Distinguishing Significant and Nonsignificant Risk Devices

Why is a SR or NSR Designation important?

The FDA guidance document, “Information Sheet Guidance For IRBs, Clinical Investigators, and Sponsors: Significant Risk and Nonsignificant Risk Medical Device Studies,” sheds some light on the Investigational Device Exemptions (IDE) regulations of 21 CFR 812. The IDE regulations describe significant risk (SR), nonsignificant risk (NSR), and exempt studies. For exempt studies, an institutional review board (IRB) does not determine whether the study is SR or NSR.  However, for all other studies, sponsors must make the initial risk determination of SR or NSR and present their proposed study to the IRB.  Thus, it is important that sponsors are able to distinguish significant and non-significant risk device studies. SR and NSR studies have different obligations, as explained below.

 

What is a Significant Risk Device Study?

According to 21 CFR 812.3(m), a SR device is an investigational device that:

  • Is intended as an implant and presents a potential for serious risk to the health, safety, or welfare of a subject;
  • Is purported or represented to be for use supporting or sustaining human life and presents a potential for serious risk to the health, safety, or welfare of a subject;
  • Is for a use of substantial importance in diagnosing, curing, mitigating, or treating disease, or otherwise preventing impairment of human health and presents a potential for serious risk to the health, safety, or welfare of a subject; or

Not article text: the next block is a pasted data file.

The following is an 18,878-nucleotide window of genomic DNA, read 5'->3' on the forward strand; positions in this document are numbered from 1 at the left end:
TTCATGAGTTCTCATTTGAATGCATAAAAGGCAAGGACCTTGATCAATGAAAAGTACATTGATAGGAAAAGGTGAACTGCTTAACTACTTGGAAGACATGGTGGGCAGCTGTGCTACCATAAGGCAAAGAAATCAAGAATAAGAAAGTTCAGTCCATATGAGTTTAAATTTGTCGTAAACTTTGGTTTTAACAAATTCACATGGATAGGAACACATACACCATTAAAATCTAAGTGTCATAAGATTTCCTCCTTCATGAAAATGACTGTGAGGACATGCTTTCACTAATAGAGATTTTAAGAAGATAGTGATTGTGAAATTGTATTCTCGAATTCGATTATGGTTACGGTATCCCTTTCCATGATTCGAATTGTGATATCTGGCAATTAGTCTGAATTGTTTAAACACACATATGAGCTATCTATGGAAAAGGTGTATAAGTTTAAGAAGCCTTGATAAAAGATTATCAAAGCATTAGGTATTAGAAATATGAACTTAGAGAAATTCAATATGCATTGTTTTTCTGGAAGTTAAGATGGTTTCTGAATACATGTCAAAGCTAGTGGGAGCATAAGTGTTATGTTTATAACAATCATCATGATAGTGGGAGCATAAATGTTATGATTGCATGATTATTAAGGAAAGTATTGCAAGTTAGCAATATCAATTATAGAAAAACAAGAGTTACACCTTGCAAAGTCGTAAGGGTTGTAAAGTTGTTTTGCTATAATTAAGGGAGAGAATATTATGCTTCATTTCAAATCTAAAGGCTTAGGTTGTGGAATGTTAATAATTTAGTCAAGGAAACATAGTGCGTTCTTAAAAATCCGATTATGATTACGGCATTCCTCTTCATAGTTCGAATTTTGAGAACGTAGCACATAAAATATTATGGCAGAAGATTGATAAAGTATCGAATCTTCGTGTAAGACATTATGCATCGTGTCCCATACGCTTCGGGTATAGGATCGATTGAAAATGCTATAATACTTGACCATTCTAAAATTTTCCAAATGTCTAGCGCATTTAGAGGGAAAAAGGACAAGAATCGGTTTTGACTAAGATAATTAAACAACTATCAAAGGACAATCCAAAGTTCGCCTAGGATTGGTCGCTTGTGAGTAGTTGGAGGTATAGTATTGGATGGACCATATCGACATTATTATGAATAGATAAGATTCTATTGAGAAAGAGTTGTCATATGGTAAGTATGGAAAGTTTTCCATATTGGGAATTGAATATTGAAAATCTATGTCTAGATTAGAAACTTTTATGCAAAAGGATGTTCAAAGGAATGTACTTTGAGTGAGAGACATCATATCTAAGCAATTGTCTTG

• Otherwise presents a potential for serious risk to the health, safety, or welfare of a subject.

As a consequence of an SR designation, the sponsor must submit an IDE application to get agency approval before conducting the planned study. Then, the clinical investigators must follow 21 CFR Parts 50, 56, and 812 as they conduct the study.

 

What is a Nonsignificant Risk Device Study?

An NSR device study is simply one that does not meet the definition for an SR device study. As a consequence of NSR designation, the sponsor does NOT need to submit an IDE application to the FDA. However, the sponsor should provide the IRB an explanation of its determination why the study is NSR (ex: a device description, proposed investigational plan, subject selection criteria, etc.).

 

Differences Between SR and NSR Device Studies

To summarize, SR studies have more rigorous requirements: they must follow all of the IDE regulations in 21 CFR 812, and must have an IDE application approved by the FDA before the study. On the other hand, NSR studies need only follow the abbreviated requirements in 21 CFR 812.2(b) (addressing things like labeling, IRB approval, informed consent, monitoring, records, reports, and prohibition against promotion). NSR studies do not require an approved IDE application, and do not have to make progress reports or final reports to the FDA. The rationale is that the IRB will serve as the “FDA’s surrogate for review, approval, and continuing review of the NSR device studies.”

Check the FDA guidance linked above for examples of SR and NSR devices. Read more of our FDA posts here: FDA Tag

About the author

Amy enjoys researching and writing about developments in medical technology and how that intersects with US law. She received her J.D. from the University of Florida Levin College of Law in 2020 and now works as a Regulatory Associate for SoftwareCPR®, a general-purpose regulatory consulting firm that is recognized globally for their expertise with standards and national regulations pertaining to medical device, mobile medical app, and HealthIT software.

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